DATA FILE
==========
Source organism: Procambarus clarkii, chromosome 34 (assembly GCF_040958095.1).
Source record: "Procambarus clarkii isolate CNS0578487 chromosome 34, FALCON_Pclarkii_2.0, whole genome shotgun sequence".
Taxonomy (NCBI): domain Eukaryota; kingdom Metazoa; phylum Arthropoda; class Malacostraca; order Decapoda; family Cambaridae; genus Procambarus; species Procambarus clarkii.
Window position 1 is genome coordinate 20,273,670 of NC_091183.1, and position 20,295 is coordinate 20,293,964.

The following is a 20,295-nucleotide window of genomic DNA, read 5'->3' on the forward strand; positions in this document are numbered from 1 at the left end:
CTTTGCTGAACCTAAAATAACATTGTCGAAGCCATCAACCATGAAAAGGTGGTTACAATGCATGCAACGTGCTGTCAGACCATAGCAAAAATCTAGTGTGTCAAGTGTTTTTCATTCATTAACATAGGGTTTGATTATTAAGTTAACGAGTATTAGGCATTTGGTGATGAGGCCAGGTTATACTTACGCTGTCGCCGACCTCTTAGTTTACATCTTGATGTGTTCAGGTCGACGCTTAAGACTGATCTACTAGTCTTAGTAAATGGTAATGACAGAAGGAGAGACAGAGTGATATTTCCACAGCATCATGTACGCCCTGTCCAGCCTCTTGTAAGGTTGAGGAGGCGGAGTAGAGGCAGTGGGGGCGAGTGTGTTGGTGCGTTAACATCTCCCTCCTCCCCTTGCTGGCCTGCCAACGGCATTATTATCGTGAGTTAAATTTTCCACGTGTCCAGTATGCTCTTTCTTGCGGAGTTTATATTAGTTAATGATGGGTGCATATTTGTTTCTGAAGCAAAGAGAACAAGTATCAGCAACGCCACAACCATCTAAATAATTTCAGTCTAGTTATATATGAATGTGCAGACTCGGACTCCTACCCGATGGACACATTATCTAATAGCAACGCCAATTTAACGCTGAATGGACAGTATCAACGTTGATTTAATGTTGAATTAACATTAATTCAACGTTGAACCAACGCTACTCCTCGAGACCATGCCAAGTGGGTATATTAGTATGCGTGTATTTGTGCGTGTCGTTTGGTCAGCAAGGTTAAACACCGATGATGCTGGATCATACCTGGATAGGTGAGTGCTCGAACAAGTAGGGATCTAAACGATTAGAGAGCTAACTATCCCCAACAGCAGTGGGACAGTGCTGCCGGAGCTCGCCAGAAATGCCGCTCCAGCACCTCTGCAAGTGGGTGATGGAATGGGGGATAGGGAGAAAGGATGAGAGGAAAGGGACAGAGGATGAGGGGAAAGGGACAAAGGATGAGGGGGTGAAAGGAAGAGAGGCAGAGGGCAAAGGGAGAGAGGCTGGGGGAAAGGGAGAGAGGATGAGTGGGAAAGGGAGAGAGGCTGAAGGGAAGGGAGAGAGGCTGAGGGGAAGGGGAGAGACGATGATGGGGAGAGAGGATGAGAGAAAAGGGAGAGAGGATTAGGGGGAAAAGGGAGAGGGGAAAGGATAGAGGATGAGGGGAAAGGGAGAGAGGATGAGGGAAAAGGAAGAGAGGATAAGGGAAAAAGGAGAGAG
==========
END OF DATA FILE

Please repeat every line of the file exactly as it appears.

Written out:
Source organism: Procambarus clarkii, chromosome 34 (assembly GCF_040958095.1).
Source record: "Procambarus clarkii isolate CNS0578487 chromosome 34, FALCON_Pclarkii_2.0, whole genome shotgun sequence".
Taxonomy (NCBI): domain Eukaryota; kingdom Metazoa; phylum Arthropoda; class Malacostraca; order Decapoda; family Cambaridae; genus Procambarus; species Procambarus clarkii.
Window position 1 is genome coordinate 20,273,670 of NC_091183.1, and position 20,295 is coordinate 20,293,964.

The following is a 20,295-nucleotide window of genomic DNA, read 5'->3' on the forward strand; positions in this document are numbered from 1 at the left end:
CTTTGCTGAACCTAAAATAACATTGTCGAAGCCATCAACCATGAAAAGGTGGTTACAATGCATGCAACGTGCTGTCAGACCATAGCAAAAATCTAGTGTGTCAAGTGTTTTTCATTCATTAACATAGGGTTTGATTATTAAGTTAACGAGTATTAGGCATTTGGTGATGAGGCCAGGTTATACTTACGCTGTCGCCGACCTCTTAGTTTACATCTTGATGTGTTCAGGTCGACGCTTAAGACTGATCTACTAGTCTTAGTAAATGGTAATGACAGAAGGAGAGACAGAGTGATATTTCCACAGCATCATGTACGCCCTGTCCAGCCTCTTGTAAGGTTGAGGAGGCGGAGTAGAGGCAGTGGGGGCGAGTGTGTTGGTGCGTTAACATCTCCCTCCTCCCCTTGCTGGCCTGCCAACGGCATTATTATCGTGAGTTAAATTTTCCACGTGTCCAGTATGCTCTTTCTTGCGGAGTTTATATTAGTTAATGATGGGTGCATATTTGTTTCTGAAGCAAAGAGAACAAGTATCAGCAACGCCACAACCATCTAAATAATTTCAGTCTAGTTATATATGAATGTGCAGACTCGGACTCCTACCCGATGGACACATTATCTAATAGCAACGCCAATTTAACGCTGAATGGACAGTATCAACGTTGATTTAATGTTGAATTAACATTAATTCAACGTTGAACCAACGCTACTCCTCGAGACCATGCCAAGTGGGTATATTAGTATGCGTGTATTTGTGCGTGTCGTTTGGTCAGCAAGGTTAAACACCGATGATGCTGGATCATACCTGGATAGGTGAGTGCTCGAACAAGTAGGGATCTAAACGATTAGAGAGCTAACTATCCCCAACAGCAGTGGGACAGTGCTGCCGGAGCTCGCCAGAAATGCCGCTCCAGCACCTCTGCAAGTGGGTGATGGAATGGGGGATAGGGAGAAAGGATGAGAGGAAAGGGACAGAGGATGAGGGGAAAGGGACAAAGGATGAGGGGGTGAAAGGAAGAGAGGCAGAGGGCAAAGGGAGAGAGGCTGGGGGAAAGGGAGAGAGGATGAGTGGGAAAGGGAGAGAGGCTGAAGGGAAGGGAGAGAGGCTGAGGGGAAGGGGAGAGACGATGATGGGGAGAGAGGATGAGAGAAAAGGGAGAGAGGATTAGGGGGAAAAGGGAGAGGGGAAAGGATAGAGGATGAGGGGAAAGGGAGAGAGGATGAGGGAAAAGGAAGAGAGGATAAGGGAAAAAGGAGAGAG